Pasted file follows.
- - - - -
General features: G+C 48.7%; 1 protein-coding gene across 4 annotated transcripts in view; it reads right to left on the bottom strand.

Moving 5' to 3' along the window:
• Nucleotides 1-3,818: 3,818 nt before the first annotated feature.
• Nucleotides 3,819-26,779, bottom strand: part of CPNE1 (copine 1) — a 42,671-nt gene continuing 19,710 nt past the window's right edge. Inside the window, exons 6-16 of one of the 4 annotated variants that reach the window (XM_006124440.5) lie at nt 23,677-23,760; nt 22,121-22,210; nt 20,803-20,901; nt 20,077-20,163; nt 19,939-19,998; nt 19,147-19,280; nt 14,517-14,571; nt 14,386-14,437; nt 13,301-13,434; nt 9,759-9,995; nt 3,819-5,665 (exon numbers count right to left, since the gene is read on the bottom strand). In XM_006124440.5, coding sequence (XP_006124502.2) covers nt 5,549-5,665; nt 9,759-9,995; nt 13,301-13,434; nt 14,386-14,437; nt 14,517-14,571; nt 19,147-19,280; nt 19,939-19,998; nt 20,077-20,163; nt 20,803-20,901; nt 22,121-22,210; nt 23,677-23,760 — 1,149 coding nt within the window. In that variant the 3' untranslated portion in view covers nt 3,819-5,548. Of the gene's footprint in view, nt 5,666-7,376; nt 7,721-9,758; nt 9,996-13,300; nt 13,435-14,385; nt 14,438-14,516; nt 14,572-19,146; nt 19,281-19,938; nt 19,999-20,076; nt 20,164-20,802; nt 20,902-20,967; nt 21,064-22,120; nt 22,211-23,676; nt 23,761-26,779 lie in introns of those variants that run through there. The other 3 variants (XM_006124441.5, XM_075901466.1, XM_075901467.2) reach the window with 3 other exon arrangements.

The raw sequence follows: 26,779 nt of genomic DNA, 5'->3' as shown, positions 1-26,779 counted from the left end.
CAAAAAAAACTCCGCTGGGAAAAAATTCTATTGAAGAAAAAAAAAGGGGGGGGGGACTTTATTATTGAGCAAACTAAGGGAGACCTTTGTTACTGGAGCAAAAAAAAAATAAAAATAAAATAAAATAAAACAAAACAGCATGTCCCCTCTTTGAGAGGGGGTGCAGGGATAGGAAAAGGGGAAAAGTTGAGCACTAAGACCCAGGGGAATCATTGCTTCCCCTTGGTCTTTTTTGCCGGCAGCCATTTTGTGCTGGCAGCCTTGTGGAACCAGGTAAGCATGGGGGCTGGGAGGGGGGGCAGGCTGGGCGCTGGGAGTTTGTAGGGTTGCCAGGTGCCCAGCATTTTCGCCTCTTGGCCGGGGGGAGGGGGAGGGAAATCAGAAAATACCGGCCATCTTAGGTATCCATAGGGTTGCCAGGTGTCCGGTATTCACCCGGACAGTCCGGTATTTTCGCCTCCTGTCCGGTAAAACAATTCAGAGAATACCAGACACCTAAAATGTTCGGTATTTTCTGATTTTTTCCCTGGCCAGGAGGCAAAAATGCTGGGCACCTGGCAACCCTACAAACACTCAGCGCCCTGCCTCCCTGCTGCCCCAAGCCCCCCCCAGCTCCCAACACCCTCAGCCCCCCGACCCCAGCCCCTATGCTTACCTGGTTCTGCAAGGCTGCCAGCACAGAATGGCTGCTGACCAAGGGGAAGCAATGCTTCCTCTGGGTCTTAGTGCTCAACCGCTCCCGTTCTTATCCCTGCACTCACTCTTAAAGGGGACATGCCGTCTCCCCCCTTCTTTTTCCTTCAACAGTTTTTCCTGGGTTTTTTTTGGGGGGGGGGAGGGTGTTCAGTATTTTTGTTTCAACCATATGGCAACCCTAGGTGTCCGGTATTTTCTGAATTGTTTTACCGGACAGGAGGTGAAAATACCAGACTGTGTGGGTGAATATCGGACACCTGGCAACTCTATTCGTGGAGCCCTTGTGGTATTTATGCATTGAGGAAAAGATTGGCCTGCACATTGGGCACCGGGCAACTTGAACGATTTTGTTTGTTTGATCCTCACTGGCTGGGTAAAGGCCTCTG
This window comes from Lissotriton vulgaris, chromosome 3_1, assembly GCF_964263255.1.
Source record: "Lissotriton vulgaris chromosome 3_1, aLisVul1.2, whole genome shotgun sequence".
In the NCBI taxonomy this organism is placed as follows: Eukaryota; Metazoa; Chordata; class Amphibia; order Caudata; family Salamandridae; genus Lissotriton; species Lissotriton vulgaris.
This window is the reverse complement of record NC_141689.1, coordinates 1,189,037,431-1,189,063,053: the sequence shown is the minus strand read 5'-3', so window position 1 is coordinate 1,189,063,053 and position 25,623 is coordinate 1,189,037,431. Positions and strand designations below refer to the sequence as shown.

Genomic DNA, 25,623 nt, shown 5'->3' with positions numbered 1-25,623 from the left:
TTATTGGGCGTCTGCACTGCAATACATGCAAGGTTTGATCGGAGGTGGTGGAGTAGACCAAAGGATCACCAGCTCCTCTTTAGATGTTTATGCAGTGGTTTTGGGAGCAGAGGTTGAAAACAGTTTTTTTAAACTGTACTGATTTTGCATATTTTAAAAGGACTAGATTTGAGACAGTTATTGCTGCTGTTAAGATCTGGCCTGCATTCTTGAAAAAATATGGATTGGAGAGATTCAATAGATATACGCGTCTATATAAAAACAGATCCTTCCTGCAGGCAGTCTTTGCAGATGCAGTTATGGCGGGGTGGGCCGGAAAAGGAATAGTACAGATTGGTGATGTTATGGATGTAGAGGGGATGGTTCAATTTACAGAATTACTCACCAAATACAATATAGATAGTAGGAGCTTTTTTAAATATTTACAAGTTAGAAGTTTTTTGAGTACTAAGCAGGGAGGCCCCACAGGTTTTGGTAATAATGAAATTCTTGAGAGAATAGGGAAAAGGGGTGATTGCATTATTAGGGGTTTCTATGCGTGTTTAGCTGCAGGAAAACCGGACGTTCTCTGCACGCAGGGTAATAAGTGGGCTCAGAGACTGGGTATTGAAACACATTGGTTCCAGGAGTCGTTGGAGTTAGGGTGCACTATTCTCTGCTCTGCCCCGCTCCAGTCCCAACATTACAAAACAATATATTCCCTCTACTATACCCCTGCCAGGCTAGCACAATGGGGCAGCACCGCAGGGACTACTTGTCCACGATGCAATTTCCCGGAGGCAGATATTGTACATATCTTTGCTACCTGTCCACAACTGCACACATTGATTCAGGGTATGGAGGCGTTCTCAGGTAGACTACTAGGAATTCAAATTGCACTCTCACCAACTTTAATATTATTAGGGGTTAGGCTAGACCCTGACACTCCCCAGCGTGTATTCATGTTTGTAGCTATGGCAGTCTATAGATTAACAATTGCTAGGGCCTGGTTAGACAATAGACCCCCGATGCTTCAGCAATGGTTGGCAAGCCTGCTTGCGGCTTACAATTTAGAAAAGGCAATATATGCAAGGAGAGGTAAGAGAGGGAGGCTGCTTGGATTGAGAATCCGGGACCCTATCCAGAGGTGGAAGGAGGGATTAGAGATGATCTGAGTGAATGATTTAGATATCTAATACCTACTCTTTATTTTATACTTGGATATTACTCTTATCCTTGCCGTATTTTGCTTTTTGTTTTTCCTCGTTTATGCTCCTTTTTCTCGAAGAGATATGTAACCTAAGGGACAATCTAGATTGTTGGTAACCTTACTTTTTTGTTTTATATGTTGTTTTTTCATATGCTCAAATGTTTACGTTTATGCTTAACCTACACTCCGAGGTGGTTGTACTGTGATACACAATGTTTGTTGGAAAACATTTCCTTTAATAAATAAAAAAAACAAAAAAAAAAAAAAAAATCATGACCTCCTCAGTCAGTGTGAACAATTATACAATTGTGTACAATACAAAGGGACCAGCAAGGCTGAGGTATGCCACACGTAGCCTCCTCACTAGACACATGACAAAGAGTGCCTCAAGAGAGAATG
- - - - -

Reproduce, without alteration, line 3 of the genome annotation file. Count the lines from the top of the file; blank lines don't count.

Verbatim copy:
• Nucleotides 1-3,818: 3,818 nt before the first annotated feature.